In 2014 we made Flying the world , a real-time flight experience that syncs with mobiles, for the aviation company Iberia. For 2015 we wanted to take it to the next level: to bring the flight experience to virtual reality. We purposed to use a responsive webVR solution which works over the regular mobile browsers for Google Cardboard users on iOS and Android (and for Oculus Rift over VR Browsers on desktop); and for users without a VR headset, to enjoy it in 3D gyroscope or with a computer mouse.
This is the original presentation deck with take off and some game mechanics to catch starts, power ups and to prevent turbulence (this part was dismissed by Iberia).Iberia - Virtual Flight Original Presentation deck
Fortunately, in the final draft budget, we had time to include 2 more scenes; a take off airport ( Madrid Barajas ) and a landing airport. These two scene were not interactive but they served as an introduction to and final scene for the pilot game.WebGL render of airports
Loading a 42k polygon scene
The heaviest scene (Barajas airport) has more than 42.000 polygons divided into 27 objects and 29 textures. This was our workflow to render:
- Pedro (3D artist) used Maya to model the airport. He exported it in different pieces (which have the same texture atlas) using .obj format. There were 2 exceptions which we exported to the format .fbx because we needed to use 2 UVs (one for the texture map and the other for the ambient occlusion map).
- Once we had all the .obj + some .fbx + all .png or .jpg texture atlas of each object, I imported them using Blender (making sure to change the Z-Forward direction) in order to export to three.js on .json format.
Sequential preload content
One of my biggest concerns was to ensure that the user didn’t have to wait to start the experience. This is one of the most important advantages of webVR over native based VR. For this reason I preloaded the content of the site in 3 parts. The next graphic shows the weight and the kind of the assets loaded.
UX/UI lessons learned
How to control the airplane
The main part of the gameplay involved piloting the airplane with head movements. This brought to mind the Vanguard V game by Zerotransform ; one of the first games I played with Oculus Rift DK2 & cardboard. I tried to copy the way in which the character was controlled and to recreate what happened when you look at the rear part of the scene. Instead of having a reticle or pointer, you have a far circle which moves where the user looks and a nearer circle to guide the airplane.
I used these circles to place all the HUD possible (points, speed, lives) and I added more HUD over the airplane when more points or power ups were obtained.Vanguard V by Zerotransform / Virtual Flight controls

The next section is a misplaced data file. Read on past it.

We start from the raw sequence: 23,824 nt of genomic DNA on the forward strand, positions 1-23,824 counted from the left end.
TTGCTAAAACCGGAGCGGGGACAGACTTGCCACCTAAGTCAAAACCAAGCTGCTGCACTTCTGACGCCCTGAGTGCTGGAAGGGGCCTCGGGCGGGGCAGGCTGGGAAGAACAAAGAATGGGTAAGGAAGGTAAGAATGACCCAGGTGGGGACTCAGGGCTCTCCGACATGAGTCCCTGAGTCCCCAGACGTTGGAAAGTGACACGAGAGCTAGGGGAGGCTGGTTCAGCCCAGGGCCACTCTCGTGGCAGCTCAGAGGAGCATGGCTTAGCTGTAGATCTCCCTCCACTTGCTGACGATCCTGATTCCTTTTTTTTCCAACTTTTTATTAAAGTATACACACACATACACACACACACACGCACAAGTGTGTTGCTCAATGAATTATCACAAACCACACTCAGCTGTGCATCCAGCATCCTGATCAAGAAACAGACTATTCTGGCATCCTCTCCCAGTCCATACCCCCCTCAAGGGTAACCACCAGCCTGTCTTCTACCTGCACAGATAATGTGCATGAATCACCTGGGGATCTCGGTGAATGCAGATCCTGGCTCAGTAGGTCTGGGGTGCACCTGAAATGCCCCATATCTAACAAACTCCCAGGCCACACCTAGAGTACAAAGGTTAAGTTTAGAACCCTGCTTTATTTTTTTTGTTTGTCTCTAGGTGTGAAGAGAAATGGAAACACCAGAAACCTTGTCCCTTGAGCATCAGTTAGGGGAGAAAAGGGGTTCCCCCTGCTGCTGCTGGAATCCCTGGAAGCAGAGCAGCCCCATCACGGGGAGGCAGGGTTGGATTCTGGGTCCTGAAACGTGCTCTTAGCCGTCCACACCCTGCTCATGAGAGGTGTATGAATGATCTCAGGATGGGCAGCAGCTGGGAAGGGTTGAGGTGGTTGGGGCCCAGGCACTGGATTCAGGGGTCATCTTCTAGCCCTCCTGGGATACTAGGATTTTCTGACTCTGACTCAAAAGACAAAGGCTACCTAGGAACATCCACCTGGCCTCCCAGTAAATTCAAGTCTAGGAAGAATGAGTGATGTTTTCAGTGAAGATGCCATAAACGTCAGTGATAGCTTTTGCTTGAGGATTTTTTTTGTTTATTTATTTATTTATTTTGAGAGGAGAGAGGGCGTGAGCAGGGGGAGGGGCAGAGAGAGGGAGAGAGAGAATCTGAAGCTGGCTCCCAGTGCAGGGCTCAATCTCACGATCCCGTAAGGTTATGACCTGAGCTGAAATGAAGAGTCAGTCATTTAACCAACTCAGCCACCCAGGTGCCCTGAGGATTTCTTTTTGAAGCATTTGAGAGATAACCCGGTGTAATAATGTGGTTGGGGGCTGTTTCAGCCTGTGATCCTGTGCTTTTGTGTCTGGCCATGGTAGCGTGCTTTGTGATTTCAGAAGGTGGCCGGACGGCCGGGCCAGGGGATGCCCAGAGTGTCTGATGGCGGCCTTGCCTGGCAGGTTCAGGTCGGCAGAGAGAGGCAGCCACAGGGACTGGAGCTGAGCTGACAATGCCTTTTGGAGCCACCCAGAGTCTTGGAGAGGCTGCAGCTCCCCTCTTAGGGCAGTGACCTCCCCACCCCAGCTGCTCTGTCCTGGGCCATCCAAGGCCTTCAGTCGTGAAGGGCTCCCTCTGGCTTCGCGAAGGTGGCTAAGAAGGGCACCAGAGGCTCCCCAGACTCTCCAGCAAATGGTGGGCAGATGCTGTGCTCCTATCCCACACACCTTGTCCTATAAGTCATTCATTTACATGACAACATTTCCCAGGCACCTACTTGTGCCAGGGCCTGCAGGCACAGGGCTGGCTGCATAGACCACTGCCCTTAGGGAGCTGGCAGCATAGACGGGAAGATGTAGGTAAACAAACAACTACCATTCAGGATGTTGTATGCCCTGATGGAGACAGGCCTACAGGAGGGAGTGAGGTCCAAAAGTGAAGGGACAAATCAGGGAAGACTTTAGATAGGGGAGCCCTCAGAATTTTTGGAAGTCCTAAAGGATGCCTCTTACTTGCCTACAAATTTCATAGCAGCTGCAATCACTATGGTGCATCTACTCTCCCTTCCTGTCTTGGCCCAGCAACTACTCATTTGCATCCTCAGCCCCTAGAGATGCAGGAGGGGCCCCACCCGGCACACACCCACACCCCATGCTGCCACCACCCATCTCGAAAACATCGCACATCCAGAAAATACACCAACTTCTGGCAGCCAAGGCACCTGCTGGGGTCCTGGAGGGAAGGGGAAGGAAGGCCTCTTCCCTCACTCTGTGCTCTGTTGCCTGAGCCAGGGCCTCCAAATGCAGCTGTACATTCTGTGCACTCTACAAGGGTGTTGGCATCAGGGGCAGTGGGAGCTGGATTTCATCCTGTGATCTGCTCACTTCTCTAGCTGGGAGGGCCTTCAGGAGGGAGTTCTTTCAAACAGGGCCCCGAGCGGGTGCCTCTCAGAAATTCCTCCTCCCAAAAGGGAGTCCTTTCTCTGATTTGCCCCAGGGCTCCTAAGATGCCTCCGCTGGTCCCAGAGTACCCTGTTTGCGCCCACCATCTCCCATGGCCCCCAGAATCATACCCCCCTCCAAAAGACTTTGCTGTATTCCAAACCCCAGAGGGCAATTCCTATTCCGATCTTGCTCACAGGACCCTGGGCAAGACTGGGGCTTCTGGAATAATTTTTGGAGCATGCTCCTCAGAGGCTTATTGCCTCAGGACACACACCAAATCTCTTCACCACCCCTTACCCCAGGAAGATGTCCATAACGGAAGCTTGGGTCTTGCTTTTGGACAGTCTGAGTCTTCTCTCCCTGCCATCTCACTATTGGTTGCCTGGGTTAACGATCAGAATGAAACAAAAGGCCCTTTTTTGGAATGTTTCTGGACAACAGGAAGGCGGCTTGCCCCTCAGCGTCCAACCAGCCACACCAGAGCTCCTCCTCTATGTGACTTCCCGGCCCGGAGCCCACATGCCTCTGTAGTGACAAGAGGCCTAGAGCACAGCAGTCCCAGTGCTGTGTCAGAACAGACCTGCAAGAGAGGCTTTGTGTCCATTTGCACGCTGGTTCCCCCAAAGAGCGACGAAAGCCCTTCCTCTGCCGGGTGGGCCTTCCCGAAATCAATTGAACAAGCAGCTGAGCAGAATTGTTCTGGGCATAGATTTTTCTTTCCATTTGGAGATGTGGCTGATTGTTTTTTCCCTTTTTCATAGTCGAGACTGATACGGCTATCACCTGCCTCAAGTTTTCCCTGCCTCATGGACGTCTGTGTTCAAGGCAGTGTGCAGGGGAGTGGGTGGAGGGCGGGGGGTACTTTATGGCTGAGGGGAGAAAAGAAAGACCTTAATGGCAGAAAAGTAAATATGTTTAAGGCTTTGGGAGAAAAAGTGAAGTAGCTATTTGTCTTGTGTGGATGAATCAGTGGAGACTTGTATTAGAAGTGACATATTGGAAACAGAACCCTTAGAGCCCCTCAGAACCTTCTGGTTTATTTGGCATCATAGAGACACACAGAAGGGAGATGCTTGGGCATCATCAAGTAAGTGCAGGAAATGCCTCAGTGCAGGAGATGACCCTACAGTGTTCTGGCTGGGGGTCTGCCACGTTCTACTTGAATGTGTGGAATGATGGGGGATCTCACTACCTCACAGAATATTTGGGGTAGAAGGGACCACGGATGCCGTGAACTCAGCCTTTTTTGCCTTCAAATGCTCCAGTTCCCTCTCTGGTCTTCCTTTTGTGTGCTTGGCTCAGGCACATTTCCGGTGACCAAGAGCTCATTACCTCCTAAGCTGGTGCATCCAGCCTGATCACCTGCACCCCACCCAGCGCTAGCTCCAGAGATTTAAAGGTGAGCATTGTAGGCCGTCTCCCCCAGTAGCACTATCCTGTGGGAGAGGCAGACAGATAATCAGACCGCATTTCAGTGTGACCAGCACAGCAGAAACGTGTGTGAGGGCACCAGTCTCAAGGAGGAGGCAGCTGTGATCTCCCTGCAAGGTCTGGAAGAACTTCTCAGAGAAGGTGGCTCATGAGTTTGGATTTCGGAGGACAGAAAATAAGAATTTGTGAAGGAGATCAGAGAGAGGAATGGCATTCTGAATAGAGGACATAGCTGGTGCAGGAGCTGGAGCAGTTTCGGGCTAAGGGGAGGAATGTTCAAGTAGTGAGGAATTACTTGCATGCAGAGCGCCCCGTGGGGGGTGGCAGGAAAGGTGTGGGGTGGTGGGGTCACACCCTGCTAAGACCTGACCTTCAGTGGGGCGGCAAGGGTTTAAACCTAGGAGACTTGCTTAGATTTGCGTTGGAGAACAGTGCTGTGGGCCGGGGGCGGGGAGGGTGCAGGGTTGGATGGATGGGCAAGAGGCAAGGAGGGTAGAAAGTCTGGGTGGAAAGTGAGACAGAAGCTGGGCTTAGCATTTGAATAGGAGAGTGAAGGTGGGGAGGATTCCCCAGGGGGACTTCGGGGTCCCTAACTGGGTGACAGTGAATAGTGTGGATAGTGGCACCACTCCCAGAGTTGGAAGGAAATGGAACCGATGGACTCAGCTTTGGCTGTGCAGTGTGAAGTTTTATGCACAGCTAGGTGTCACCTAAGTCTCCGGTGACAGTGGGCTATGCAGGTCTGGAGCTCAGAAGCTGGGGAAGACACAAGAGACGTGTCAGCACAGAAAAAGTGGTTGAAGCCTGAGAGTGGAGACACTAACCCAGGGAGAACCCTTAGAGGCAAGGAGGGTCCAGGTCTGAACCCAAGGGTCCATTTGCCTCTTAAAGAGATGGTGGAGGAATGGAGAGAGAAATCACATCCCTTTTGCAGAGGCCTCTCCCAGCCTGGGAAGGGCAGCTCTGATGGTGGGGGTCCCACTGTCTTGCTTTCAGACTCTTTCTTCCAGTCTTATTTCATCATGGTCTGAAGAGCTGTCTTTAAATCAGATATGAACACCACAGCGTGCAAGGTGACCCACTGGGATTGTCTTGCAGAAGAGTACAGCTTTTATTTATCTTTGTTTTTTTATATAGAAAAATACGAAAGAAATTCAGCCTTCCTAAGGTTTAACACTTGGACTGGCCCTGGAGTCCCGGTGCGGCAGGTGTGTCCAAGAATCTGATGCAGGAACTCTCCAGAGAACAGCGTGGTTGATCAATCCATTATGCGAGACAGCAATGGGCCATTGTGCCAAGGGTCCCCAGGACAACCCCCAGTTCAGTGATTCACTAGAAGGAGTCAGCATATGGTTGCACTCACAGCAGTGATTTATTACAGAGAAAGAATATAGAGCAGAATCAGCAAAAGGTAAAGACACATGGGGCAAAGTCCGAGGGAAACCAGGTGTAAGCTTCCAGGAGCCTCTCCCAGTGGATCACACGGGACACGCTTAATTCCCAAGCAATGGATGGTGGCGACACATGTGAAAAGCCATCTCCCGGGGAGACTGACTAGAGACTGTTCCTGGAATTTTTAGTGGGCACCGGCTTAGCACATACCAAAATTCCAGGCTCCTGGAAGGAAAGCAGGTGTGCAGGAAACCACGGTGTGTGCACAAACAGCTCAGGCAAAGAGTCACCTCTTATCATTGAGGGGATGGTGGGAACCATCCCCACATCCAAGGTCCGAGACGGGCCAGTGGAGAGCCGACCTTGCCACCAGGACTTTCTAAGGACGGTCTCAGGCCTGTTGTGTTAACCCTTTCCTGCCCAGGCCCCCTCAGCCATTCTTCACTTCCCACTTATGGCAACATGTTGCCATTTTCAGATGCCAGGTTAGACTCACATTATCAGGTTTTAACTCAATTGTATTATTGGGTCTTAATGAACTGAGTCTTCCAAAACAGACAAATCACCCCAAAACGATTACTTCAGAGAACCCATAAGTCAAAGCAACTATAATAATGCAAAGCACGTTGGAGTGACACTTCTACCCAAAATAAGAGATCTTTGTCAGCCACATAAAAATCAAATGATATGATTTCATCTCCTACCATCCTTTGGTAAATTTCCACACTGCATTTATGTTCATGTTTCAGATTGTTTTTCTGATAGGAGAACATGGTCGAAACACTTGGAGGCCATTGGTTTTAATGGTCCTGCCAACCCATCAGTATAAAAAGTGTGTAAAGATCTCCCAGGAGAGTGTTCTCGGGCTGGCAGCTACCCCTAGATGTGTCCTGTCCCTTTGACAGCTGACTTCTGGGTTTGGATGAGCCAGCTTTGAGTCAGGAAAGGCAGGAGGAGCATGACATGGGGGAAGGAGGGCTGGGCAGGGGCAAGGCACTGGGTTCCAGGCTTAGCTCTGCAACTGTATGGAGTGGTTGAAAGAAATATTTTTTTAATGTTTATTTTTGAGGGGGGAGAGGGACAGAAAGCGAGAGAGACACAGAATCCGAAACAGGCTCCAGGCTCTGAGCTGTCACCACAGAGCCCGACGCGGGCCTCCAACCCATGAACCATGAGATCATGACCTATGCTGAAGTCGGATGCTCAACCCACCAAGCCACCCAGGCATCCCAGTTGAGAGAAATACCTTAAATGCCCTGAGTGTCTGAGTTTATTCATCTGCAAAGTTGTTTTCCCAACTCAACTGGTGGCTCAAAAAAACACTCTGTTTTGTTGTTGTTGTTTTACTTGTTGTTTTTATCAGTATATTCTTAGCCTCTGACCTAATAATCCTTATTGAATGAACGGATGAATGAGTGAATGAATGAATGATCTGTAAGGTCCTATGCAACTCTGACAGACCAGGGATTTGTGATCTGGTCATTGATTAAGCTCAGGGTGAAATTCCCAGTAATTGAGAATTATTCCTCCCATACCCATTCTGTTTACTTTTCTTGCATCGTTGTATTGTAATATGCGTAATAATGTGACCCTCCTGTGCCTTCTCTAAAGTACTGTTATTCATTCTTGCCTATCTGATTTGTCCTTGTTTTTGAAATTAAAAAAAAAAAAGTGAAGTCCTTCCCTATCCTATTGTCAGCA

Tips to show your webVR experience at an exposition
We launched a beta version (without airports) of the VR experience in November and since then I have had the opportunity (alongside Iberia/Tinkle) to show the project to final users at differents exhibitions. I have gathered useful information, summarized here:
- The user does not always use your experience as expected (this is one of the first rules of UX). I detected that some users tilt their heads instead of turning them, to move the plane right to left. I therefore allowed that the plane can turn to a combination of both movements.
- Do not depend on WiFi. One of the handicaps when you are in a crowded exhibition is the lack of a steady internet connection. For this reason, create an app for the demo which allows you to add some ad-hoc functionalities, making it easier for the show attendees to experience many times
It is very easy to port to a native app with Cordova and easier if you use a service such as Cocoon.io, ; you can publish it on Google Play or App Store. For example, my first webVR experience I N S P I R I T was published on Google Play.
Another important feature for production is to add a Web App install banner to make it easier for the user to enter fullscreen mode (especially on iOS devices). For Android it is recommended (and soon mandatory) to use https to access the special features as a Native app install banner. In this project I can't run over https, but you can try the native banner (with Chrome on Android) on my other webVR project, Deep Linking.Web App install banner process
Improve the stereoscopic effect
In this project the distance of the real objects was too great, because an Airbus A330 is huge. If I had used realistic measurements the user would not have seen any stereoscopic effect. This is because when a user is looking at objects placed over 20 meters away, they don’t have any depth perception. We therefore scaled all the scenes as ⅙ i.e. if the original Airbus A-330 had a wingspan of 60 meters, our airplane had a wingspan of 10 meters. If, however, you need to be precise with the objects that users view, the standard method is to use real world measurements. I think our format offers a good way to ‘play’ with users and permits entertainment in a format that surprises them.Scale of the airport scene
Day/night cycle colorscript
I think one of the most important things when you develop an experience is trying to take the user on a beautiful journey which conveys feeling. One of the most powerful tools to transmit feeling is color.
In my projects I try to convey feeling through colorscript like PIXAR movies In the case of the current project, I used daylight as a common thread throughout the experience (Other example: I N S P I R I T's colorscript).Iberia - Virtual Flight colorscript
"I am open to collaborating in new projects and to work remotely with companies on real time render projects, especially if they are focused on VR.
Pedro Santero (psantero.com) - Airports and airplane 3D Art
Guillermo Laporta (guillermolaporta.com) - Sound design